Why snakes enter toilets and natural remedies to scare them away from homes

Last Saturday, Nigerian Air force personnel attached to the Defence Intelligence Agency (DIA), Lance Corporal Bercy Ogha, died after she was bitten in her buttocks by a snake that got into her toilet bowl through the septic tank at the Air Force base in Abuja.

After the sad demise of the servicewoman, a video of the snake whisperer who was invited to remove the huge reptile from her residence has gone rival on social media raising panic among people about using their loos.

Since then, more reports of snakes invasion of restrooms have also surfaced on the internet, with at least one death reported as a result. A resident of Akungba, Ondo state posted a video of how his sister spent time observing their toilet bowl after she heard about the death of a woman through a snake bite in the toilet.

In Lagos, a video that surfaced online and was shared by popular blog platform, Instablog, showed a snake circling around a toilet and its pipes with a man behind the camera.

The reoccurrence of “snakes in toilets” in the past week has gotten many Nigerians worried and in search of how such dreaded situations could be prevented.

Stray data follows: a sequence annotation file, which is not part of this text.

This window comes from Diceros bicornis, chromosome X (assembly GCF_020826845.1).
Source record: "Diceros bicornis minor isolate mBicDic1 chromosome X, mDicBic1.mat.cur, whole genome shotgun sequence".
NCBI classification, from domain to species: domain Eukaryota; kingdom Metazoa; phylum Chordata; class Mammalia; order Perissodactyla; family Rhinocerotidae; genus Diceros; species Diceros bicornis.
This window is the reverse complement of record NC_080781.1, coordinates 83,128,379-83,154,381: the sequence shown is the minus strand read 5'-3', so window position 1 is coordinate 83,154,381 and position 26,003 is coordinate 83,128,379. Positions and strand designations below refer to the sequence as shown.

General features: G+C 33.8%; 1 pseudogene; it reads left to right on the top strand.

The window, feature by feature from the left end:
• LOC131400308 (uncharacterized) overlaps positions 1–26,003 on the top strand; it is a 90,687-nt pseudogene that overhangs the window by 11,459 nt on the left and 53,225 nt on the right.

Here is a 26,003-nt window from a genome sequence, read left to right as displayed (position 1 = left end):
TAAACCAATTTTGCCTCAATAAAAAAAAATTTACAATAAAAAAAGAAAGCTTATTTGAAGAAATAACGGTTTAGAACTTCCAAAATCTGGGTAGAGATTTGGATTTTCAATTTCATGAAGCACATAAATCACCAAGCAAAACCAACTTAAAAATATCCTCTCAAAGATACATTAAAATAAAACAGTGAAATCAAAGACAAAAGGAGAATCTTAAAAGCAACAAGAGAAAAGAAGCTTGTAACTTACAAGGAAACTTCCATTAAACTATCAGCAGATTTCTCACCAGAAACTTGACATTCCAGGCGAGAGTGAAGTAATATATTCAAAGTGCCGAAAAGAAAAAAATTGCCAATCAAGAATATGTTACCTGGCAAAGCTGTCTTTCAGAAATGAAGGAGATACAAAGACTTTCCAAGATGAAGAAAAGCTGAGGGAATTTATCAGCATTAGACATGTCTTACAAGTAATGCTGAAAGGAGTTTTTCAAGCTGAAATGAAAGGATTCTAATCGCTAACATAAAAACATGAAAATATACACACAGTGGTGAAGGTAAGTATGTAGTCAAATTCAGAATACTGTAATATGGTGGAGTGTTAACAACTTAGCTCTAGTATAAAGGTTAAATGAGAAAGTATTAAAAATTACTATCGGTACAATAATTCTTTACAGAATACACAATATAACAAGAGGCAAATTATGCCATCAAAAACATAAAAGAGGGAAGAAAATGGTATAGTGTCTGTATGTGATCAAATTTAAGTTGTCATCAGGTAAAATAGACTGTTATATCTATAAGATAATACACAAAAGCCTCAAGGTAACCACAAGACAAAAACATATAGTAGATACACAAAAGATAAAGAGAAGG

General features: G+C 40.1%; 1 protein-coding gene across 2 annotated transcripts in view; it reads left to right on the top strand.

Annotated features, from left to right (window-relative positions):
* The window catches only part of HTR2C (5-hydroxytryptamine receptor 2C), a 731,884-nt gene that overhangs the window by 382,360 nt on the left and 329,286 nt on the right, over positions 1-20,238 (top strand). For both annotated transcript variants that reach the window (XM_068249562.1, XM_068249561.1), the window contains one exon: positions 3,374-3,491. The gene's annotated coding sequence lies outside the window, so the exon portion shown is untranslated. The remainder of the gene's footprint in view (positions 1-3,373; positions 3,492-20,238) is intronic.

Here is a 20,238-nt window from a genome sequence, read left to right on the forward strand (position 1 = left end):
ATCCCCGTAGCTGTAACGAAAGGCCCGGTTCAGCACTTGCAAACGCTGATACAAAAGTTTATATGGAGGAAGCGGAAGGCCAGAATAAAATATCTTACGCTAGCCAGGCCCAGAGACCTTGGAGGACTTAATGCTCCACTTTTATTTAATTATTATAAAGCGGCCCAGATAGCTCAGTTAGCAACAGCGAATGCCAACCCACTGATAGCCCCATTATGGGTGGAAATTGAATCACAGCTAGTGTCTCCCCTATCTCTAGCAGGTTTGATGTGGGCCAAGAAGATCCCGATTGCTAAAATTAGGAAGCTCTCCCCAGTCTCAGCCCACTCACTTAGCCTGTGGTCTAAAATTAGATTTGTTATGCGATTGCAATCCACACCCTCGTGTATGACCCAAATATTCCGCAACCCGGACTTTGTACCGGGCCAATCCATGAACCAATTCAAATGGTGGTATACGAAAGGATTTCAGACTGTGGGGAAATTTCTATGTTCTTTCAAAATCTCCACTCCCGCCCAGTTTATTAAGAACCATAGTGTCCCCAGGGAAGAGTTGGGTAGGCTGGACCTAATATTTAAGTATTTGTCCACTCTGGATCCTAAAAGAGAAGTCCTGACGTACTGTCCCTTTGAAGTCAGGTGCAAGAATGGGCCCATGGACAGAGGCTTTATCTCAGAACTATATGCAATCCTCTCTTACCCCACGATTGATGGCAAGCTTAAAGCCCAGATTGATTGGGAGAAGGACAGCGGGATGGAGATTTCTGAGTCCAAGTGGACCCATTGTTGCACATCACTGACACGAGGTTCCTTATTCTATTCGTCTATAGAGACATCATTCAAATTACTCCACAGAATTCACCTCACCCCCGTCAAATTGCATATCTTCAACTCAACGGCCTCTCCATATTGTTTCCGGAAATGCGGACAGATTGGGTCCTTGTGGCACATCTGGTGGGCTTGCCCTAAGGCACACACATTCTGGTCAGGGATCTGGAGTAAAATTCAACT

Why do snakes enter buildings?
Snakes can enter a building for one of two reasons. Either for food or for temperature.

Rats, mice, and even squirrels are frequent prey for snakes, and if there are a lot of them around, they may bring snakes to your home. Snakes will follow these preys into your home and look for a place where they can readily hunt them, such as septic tanks, toilets, and the kitchen.

On the other hand, snakes, like all reptiles, are cold-blooded (ectothermic). They regulate their body temperature by warming up in the sun and cooling down in the shade.

Source: People’s Gazette

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